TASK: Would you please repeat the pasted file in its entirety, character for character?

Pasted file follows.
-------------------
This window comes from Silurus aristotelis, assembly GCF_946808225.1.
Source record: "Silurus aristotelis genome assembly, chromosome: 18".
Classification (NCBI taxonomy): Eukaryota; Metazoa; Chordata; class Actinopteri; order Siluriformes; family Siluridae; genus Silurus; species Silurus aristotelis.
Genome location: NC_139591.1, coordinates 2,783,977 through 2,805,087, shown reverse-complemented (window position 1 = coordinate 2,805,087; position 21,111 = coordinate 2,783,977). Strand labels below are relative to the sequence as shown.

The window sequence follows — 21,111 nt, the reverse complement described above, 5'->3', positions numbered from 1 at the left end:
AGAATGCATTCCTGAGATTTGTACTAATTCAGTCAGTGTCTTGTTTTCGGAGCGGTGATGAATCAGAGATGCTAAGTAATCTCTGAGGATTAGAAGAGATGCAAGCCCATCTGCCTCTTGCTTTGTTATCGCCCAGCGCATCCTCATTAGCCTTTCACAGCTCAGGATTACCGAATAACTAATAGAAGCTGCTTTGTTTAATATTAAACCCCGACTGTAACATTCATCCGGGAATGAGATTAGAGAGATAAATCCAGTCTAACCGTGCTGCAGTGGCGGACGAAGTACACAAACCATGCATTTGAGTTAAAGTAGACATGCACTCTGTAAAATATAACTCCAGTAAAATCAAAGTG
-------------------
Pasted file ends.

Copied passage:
This window comes from Silurus aristotelis, assembly GCF_946808225.1.
Source record: "Silurus aristotelis genome assembly, chromosome: 18".
Classification (NCBI taxonomy): Eukaryota; Metazoa; Chordata; class Actinopteri; order Siluriformes; family Siluridae; genus Silurus; species Silurus aristotelis.
Genome location: NC_139591.1, coordinates 2,783,977 through 2,805,087, shown reverse-complemented (window position 1 = coordinate 2,805,087; position 21,111 = coordinate 2,783,977). Strand labels below are relative to the sequence as shown.

The window sequence follows — 21,111 nt, the reverse complement described above, 5'->3', positions numbered from 1 at the left end:
AGAATGCATTCCTGAGATTTGTACTAATTCAGTCAGTGTCTTGTTTTCGGAGCGGTGATGAATCAGAGATGCTAAGTAATCTCTGAGGATTAGAAGAGATGCAAGCCCATCTGCCTCTTGCTTTGTTATCGCCCAGCGCATCCTCATTAGCCTTTCACAGCTCAGGATTACCGAATAACTAATAGAAGCTGCTTTGTTTAATATTAAACCCCGACTGTAACATTCATCCGGGAATGAGATTAGAGAGATAAATCCAGTCTAACCGTGCTGCAGTGGCGGACGAAGTACACAAACCATGCATTTGAGTTAAAGTAGACATGCACTCTGTAAAATATAACTCCAGTAAAATCAAAGTG